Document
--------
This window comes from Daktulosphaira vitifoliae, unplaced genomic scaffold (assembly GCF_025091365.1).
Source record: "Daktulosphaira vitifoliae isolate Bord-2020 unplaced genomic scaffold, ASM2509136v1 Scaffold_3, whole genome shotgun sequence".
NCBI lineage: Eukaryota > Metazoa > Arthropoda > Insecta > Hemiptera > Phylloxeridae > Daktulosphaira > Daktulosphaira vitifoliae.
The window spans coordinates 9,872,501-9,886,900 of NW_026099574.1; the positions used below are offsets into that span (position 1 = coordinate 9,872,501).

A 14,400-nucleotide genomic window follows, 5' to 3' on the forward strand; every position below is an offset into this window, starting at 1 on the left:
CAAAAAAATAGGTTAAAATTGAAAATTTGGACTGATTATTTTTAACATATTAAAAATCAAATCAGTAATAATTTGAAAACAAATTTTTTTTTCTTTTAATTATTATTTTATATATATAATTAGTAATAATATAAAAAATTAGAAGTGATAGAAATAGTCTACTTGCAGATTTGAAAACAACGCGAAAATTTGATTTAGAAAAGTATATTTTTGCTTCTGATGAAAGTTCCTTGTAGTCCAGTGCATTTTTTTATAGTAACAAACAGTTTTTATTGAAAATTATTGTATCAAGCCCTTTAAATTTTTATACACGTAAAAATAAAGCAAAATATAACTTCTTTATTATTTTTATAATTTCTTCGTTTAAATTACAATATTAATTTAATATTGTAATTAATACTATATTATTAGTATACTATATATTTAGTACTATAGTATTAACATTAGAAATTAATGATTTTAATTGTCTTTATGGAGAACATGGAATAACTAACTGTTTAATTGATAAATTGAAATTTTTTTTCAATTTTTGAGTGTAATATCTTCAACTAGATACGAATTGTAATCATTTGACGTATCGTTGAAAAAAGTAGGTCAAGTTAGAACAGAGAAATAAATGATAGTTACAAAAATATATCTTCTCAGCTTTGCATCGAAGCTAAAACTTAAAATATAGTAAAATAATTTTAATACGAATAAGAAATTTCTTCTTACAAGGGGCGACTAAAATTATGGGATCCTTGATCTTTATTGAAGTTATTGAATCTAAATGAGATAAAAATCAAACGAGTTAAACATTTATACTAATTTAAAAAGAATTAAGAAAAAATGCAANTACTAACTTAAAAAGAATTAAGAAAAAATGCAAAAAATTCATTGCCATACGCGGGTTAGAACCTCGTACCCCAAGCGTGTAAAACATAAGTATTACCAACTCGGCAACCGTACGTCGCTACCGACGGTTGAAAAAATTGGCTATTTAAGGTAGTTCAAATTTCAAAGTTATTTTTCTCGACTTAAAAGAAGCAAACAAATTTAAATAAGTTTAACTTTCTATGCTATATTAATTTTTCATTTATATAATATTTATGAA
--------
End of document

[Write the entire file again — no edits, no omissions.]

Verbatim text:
This window comes from Daktulosphaira vitifoliae, unplaced genomic scaffold (assembly GCF_025091365.1).
Source record: "Daktulosphaira vitifoliae isolate Bord-2020 unplaced genomic scaffold, ASM2509136v1 Scaffold_3, whole genome shotgun sequence".
NCBI lineage: Eukaryota > Metazoa > Arthropoda > Insecta > Hemiptera > Phylloxeridae > Daktulosphaira > Daktulosphaira vitifoliae.
The window spans coordinates 9,872,501-9,886,900 of NW_026099574.1; the positions used below are offsets into that span (position 1 = coordinate 9,872,501).

A 14,400-nucleotide genomic window follows, 5' to 3' on the forward strand; every position below is an offset into this window, starting at 1 on the left:
CAAAAAAATAGGTTAAAATTGAAAATTTGGACTGATTATTTTTAACATATTAAAAATCAAATCAGTAATAATTTGAAAACAAATTTTTTTTTCTTTTAATTATTATTTTATATATATAATTAGTAATAATATAAAAAATTAGAAGTGATAGAAATAGTCTACTTGCAGATTTGAAAACAACGCGAAAATTTGATTTAGAAAAGTATATTTTTGCTTCTGATGAAAGTTCCTTGTAGTCCAGTGCATTTTTTTATAGTAACAAACAGTTTTTATTGAAAATTATTGTATCAAGCCCTTTAAATTTTTATACACGTAAAAATAAAGCAAAATATAACTTCTTTATTATTTTTATAATTTCTTCGTTTAAATTACAATATTAATTTAATATTGTAATTAATACTATATTATTAGTATACTATATATTTAGTACTATAGTATTAACATTAGAAATTAATGATTTTAATTGTCTTTATGGAGAACATGGAATAACTAACTGTTTAATTGATAAATTGAAATTTTTTTTCAATTTTTGAGTGTAATATCTTCAACTAGATACGAATTGTAATCATTTGACGTATCGTTGAAAAAAGTAGGTCAAGTTAGAACAGAGAAATAAATGATAGTTACAAAAATATATCTTCTCAGCTTTGCATCGAAGCTAAAACTTAAAATATAGTAAAATAATTTTAATACGAATAAGAAATTTCTTCTTACAAGGGGCGACTAAAATTATGGGATCCTTGATCTTTATTGAAGTTATTGAATCTAAATGAGATAAAAATCAAACGAGTTAAACATTTATACTAATTTAAAAAGAATTAAGAAAAAATGCAANTACTAACTTAAAAAGAATTAAGAAAAAATGCAAAAAATTCATTGCCATACGCGGGTTAGAACCTCGTACCCCAAGCGTGTAAAACATAAGTATTACCAACTCGGCAACCGTACGTCGCTACCGACGGTTGAAAAAATTGGCTATTTAAGGTAGTTCAAATTTCAAAGTTATTTTTCTCGACTTAAAAGAAGCAAACAAATTTAAATAAGTTTAACTTTCTATGCTATATTAATTTTTCATTTATATAATATTTATGAA